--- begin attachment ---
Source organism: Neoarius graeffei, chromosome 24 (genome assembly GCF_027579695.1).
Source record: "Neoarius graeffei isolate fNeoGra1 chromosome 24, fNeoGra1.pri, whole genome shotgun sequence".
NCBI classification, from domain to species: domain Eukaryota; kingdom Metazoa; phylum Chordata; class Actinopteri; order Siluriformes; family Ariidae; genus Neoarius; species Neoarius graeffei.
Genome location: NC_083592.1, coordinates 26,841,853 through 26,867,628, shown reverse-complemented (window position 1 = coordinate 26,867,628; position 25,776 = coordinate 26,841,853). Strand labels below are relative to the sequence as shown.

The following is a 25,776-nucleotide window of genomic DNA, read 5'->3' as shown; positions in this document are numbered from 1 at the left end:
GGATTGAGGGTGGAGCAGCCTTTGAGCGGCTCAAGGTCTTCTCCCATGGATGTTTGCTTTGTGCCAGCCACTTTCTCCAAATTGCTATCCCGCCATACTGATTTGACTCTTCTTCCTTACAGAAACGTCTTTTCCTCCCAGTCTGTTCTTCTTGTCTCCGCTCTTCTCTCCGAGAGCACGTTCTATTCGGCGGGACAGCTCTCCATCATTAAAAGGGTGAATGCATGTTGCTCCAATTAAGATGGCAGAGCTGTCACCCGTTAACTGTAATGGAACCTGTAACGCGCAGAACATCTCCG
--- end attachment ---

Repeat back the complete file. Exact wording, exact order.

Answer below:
Source organism: Neoarius graeffei, chromosome 24 (genome assembly GCF_027579695.1).
Source record: "Neoarius graeffei isolate fNeoGra1 chromosome 24, fNeoGra1.pri, whole genome shotgun sequence".
NCBI classification, from domain to species: domain Eukaryota; kingdom Metazoa; phylum Chordata; class Actinopteri; order Siluriformes; family Ariidae; genus Neoarius; species Neoarius graeffei.
Genome location: NC_083592.1, coordinates 26,841,853 through 26,867,628, shown reverse-complemented (window position 1 = coordinate 26,867,628; position 25,776 = coordinate 26,841,853). Strand labels below are relative to the sequence as shown.

The following is a 25,776-nucleotide window of genomic DNA, read 5'->3' as shown; positions in this document are numbered from 1 at the left end:
GGATTGAGGGTGGAGCAGCCTTTGAGCGGCTCAAGGTCTTCTCCCATGGATGTTTGCTTTGTGCCAGCCACTTTCTCCAAATTGCTATCCCGCCATACTGATTTGACTCTTCTTCCTTACAGAAACGTCTTTTCCTCCCAGTCTGTTCTTCTTGTCTCCGCTCTTCTCTCCGAGAGCACGTTCTATTCGGCGGGACAGCTCTCCATCATTAAAAGGGTGAATGCATGTTGCTCCAATTAAGATGGCAGAGCTGTCACCCGTTAACTGTAATGGAACCTGTAACGCGCAGAACATCTCCG